A Holocaust heroine’s last will and testament has been unearthed in church archives in Scotland, offering a glimpse into the incredible life of Jane Haining, who died in Auschwitz in 1944.

The handwritten will and previously unpublished photographs were recently found in a box in the Church of Scotland World Mission Council’s archives in Edinburgh.

Haining, a Christian missionary who spoke fluent German and Hungarian, moved to Budapest from her native Scotland in 1932 to work as matron at a church-run school that provided safe haven to Jewish schoolgirls, many of whom were orphans. Advised to return home during World War II, she remained in Budapest to care for her young charges.

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Even though under surveillance, Haining managed to keep the girls safe for four years, but was betrayed by the cook’s son-in-law, whom she caught eating food intended for the girls. She was arrested by two Gestapo officers and accused of eight offenses, including working among Jews, weeping when seeing the girls attend class wearing yellow stars and visiting British prisoners of war. After her arrest, Haining was sent to Auschwitz, where she died with some of the girls from the Jewish Mission School. She was 47 years old.

Haining’s will, which says “to be opened in the event of my death,” is dated July 1942 and details who is to receive her wireless, typewriter, fur coat and watches.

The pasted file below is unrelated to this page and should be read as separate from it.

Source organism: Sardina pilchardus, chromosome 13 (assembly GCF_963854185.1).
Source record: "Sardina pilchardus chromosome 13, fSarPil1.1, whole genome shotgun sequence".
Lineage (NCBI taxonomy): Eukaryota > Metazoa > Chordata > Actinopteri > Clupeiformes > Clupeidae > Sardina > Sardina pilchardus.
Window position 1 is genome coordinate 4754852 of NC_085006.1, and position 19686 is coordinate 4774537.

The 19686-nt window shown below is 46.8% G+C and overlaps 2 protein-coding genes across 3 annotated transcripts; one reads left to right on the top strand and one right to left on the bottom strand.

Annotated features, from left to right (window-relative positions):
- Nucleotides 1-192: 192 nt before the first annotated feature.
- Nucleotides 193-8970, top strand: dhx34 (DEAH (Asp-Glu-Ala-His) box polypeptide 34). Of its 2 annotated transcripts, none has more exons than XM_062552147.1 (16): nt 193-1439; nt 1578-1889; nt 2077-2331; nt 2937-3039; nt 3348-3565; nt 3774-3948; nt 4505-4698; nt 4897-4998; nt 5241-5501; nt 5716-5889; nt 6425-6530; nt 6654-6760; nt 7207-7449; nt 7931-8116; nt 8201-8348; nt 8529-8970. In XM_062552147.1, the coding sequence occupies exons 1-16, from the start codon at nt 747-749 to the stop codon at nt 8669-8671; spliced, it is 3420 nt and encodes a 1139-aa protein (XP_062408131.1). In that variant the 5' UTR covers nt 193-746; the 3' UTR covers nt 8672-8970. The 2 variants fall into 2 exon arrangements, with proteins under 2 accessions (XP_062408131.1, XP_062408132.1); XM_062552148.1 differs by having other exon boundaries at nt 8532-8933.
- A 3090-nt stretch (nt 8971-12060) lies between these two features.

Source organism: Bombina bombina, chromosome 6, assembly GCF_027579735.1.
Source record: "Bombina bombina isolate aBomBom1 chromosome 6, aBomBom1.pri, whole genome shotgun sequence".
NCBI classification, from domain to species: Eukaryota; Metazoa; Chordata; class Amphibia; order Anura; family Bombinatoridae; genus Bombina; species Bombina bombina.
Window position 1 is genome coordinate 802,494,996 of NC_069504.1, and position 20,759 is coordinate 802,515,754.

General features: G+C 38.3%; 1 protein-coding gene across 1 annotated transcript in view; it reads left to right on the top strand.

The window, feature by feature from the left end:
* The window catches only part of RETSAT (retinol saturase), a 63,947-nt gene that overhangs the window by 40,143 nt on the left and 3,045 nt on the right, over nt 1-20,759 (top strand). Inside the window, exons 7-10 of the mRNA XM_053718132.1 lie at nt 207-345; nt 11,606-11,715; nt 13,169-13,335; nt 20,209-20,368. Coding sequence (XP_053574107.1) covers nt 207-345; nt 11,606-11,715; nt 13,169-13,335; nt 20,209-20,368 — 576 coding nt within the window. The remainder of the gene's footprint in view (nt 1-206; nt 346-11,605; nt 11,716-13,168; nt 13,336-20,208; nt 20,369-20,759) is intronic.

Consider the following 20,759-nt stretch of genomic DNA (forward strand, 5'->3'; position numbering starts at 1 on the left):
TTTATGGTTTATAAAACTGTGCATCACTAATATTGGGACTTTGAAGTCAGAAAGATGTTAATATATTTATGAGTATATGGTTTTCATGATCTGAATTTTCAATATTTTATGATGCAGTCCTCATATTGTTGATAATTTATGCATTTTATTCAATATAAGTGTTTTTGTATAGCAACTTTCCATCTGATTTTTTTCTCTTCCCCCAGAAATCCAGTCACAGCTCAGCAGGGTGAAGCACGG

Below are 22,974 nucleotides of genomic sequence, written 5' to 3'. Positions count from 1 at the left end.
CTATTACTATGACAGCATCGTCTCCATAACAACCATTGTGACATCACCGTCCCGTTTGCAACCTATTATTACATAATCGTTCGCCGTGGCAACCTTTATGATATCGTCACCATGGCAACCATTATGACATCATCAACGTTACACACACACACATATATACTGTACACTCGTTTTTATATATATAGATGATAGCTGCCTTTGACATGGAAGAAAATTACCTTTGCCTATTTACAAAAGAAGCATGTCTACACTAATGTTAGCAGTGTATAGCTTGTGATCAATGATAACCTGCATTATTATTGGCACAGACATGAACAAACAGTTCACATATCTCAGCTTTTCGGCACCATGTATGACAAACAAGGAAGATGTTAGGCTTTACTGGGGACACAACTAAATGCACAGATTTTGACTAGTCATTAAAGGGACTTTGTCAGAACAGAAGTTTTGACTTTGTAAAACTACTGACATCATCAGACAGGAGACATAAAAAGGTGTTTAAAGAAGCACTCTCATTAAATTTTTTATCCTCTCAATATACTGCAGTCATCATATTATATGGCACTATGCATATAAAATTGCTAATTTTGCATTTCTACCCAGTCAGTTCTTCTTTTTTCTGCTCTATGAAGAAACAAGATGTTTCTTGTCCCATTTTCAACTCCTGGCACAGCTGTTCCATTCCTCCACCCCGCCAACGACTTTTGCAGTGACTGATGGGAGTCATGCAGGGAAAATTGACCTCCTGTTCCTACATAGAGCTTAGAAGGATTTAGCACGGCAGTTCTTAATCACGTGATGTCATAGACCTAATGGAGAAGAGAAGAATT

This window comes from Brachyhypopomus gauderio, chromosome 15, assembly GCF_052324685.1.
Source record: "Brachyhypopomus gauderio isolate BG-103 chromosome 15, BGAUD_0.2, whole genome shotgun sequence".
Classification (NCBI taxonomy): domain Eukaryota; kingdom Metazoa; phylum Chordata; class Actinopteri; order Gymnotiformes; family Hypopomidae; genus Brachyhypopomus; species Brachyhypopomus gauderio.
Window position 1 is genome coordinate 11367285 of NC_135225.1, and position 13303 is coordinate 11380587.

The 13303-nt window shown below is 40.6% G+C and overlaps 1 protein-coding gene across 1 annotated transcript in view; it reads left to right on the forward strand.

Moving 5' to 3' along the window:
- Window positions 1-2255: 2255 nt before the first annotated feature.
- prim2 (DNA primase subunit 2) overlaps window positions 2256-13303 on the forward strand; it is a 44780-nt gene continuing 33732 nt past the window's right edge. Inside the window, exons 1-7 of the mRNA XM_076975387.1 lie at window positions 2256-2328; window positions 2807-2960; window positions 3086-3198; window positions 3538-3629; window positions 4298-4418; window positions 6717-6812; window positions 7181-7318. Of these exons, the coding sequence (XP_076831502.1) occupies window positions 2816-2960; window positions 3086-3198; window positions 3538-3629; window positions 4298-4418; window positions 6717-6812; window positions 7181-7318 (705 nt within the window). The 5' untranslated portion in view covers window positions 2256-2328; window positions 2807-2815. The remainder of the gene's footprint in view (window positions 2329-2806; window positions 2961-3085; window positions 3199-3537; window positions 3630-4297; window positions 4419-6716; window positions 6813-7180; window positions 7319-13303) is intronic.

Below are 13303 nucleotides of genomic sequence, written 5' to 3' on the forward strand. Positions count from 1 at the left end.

The photos, which show Haining and some of the girls in her care, cast new light on her tragic story. Around 70 new images were found in the archive, many of which show the girls and Scottish Mission staff on the shore of Hungary’s Lake Balaton, where they spent their summer vacations.

“The previously unseen documents and photographs have, for me, evoked fresh feelings of awe about this already tremendously moving, inspiring and important story,” said Rev. Susan Brown, minister at Dornoch Cathedral in the Scottish Highlands and convener of the Europe Committee of the World Mission Council, in a statement.

“To hear of Jane’s determination to continue to care for ‘her’ girls, even when she knew it put her own life at risk, is truly humbling.”

“It is a wonderful document and tremendously exciting to have something that Jane Haining herself has written,” added Rev. Ian Alexander,  secretary of the Church of Scotland World Mission Council, in the statement. “It gives a sense she was fully aware of the risks she was taking.”

The circumstances surrounding Haining’s death in the concentration camp are unclear – her death certificate says that she died of “cachexia following intestinal catarrh.”

A translation of Haining’s last letter, dated July 15 1944 – two days before she died, has also been unearthed. The letter, written in German, was sent to Margit Prem, the Hungarian head teacher who ran the Budapest school and is mainly concerned with the welfare of others food, and practical details of the school.

The archive, which also includes documents detailing efforts to secure her release from Auschwitz, will soon be handed over to the National Library of Scotland.

Described as a Christian martyr by the Church of Scotland, Haining was awarded a Hero of the Holocaust medal by the U.K. Government in 2010, and has been dubbed “Scotland’s Schindler”. She has also been recognized as Righteous Among the Nations by Israel’s Yad Vashem holocaust memorial.

Follow James Rogers on Twitter @jamesjrogers